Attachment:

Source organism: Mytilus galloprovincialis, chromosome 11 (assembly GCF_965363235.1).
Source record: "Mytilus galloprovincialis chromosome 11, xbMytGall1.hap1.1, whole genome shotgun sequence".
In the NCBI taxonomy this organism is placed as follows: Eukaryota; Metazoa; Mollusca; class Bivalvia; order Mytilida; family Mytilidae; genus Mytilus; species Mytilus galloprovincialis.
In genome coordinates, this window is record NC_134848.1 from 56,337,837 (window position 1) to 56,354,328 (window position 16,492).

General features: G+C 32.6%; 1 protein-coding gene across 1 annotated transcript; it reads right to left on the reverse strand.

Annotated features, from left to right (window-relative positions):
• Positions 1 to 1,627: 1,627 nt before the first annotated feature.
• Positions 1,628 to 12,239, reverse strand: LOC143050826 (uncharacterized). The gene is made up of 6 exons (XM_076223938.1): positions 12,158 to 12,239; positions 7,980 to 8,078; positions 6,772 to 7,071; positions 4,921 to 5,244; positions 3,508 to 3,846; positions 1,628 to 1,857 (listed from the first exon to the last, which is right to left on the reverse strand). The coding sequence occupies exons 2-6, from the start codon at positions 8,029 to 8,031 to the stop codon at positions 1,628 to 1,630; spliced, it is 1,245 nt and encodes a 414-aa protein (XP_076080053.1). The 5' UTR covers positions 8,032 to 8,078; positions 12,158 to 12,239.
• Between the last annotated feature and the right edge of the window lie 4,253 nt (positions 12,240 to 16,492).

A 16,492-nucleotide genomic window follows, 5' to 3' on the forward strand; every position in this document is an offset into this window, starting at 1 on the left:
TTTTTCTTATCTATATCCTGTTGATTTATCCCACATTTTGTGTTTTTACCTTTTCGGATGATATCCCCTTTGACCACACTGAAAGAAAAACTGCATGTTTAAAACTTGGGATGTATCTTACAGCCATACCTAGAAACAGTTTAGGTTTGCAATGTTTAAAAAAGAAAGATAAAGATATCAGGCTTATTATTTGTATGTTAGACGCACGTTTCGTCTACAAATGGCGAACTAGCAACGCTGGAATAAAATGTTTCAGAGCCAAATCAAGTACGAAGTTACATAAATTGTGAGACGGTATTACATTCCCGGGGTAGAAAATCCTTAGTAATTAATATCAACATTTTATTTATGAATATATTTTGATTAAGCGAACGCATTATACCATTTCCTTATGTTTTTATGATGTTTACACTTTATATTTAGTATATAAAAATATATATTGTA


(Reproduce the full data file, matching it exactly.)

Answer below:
Source organism: Mytilus galloprovincialis, chromosome 11 (assembly GCF_965363235.1).
Source record: "Mytilus galloprovincialis chromosome 11, xbMytGall1.hap1.1, whole genome shotgun sequence".
In the NCBI taxonomy this organism is placed as follows: Eukaryota; Metazoa; Mollusca; class Bivalvia; order Mytilida; family Mytilidae; genus Mytilus; species Mytilus galloprovincialis.
In genome coordinates, this window is record NC_134848.1 from 56,337,837 (window position 1) to 56,354,328 (window position 16,492).

General features: G+C 32.6%; 1 protein-coding gene across 1 annotated transcript; it reads right to left on the reverse strand.

Annotated features, from left to right (window-relative positions):
• Positions 1 to 1,627: 1,627 nt before the first annotated feature.
• Positions 1,628 to 12,239, reverse strand: LOC143050826 (uncharacterized). The gene is made up of 6 exons (XM_076223938.1): positions 12,158 to 12,239; positions 7,980 to 8,078; positions 6,772 to 7,071; positions 4,921 to 5,244; positions 3,508 to 3,846; positions 1,628 to 1,857 (listed from the first exon to the last, which is right to left on the reverse strand). The coding sequence occupies exons 2-6, from the start codon at positions 8,029 to 8,031 to the stop codon at positions 1,628 to 1,630; spliced, it is 1,245 nt and encodes a 414-aa protein (XP_076080053.1). The 5' UTR covers positions 8,032 to 8,078; positions 12,158 to 12,239.
• Between the last annotated feature and the right edge of the window lie 4,253 nt (positions 12,240 to 16,492).

A 16,492-nucleotide genomic window follows, 5' to 3' on the forward strand; every position in this document is an offset into this window, starting at 1 on the left:
TTTTTCTTATCTATATCCTGTTGATTTATCCCACATTTTGTGTTTTTACCTTTTCGGATGATATCCCCTTTGACCACACTGAAAGAAAAACTGCATGTTTAAAACTTGGGATGTATCTTACAGCCATACCTAGAAACAGTTTAGGTTTGCAATGTTTAAAAAAGAAAGATAAAGATATCAGGCTTATTATTTGTATGTTAGACGCACGTTTCGTCTACAAATGGCGAACTAGCAACGCTGGAATAAAATGTTTCAGAGCCAAATCAAGTACGAAGTTACATAAATTGTGAGACGGTATTACATTCCCGGGGTAGAAAATCCTTAGTAATTAATATCAACATTTTATTTATGAATATATTTTGATTAAGCGAACGCATTATACCATTTCCTTATGTTTTTATGATGTTTACACTTTATATTTAGTATATAAAAATATATATTGTA